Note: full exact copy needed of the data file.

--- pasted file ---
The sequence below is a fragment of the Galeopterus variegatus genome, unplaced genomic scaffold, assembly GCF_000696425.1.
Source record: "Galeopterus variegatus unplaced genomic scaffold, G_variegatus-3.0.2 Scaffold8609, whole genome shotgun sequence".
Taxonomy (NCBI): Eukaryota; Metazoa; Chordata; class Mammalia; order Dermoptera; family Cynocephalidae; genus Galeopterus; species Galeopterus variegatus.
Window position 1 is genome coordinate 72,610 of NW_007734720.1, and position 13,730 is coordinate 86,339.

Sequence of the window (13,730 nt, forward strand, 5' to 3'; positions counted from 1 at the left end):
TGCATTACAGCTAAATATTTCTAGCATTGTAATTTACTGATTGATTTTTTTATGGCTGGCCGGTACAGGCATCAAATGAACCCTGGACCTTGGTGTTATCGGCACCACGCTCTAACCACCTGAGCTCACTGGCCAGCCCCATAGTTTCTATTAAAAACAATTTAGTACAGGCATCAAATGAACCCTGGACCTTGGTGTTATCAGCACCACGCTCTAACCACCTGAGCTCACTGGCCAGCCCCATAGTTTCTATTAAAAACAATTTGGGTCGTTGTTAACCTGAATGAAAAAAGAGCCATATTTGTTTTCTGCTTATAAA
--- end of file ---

The sequence below is a fragment of the Galeopterus variegatus genome, unplaced genomic scaffold, assembly GCF_000696425.1.
Source record: "Galeopterus variegatus unplaced genomic scaffold, G_variegatus-3.0.2 Scaffold8609, whole genome shotgun sequence".
Taxonomy (NCBI): Eukaryota; Metazoa; Chordata; class Mammalia; order Dermoptera; family Cynocephalidae; genus Galeopterus; species Galeopterus variegatus.
Window position 1 is genome coordinate 72,610 of NW_007734720.1, and position 13,730 is coordinate 86,339.

Sequence of the window (13,730 nt, forward strand, 5' to 3'; positions counted from 1 at the left end):
TGCATTACAGCTAAATATTTCTAGCATTGTAATTTACTGATTGATTTTTTTATGGCTGGCCGGTACAGGCATCAAATGAACCCTGGACCTTGGTGTTATCGGCACCACGCTCTAACCACCTGAGCTCACTGGCCAGCCCCATAGTTTCTATTAAAAACAATTTAGTACAGGCATCAAATGAACCCTGGACCTTGGTGTTATCAGCACCACGCTCTAACCACCTGAGCTCACTGGCCAGCCCCATAGTTTCTATTAAAAACAATTTGGGTCGTTGTTAACCTGAATGAAAAAAGAGCCATATTTGTTTTCTGCTTATAAA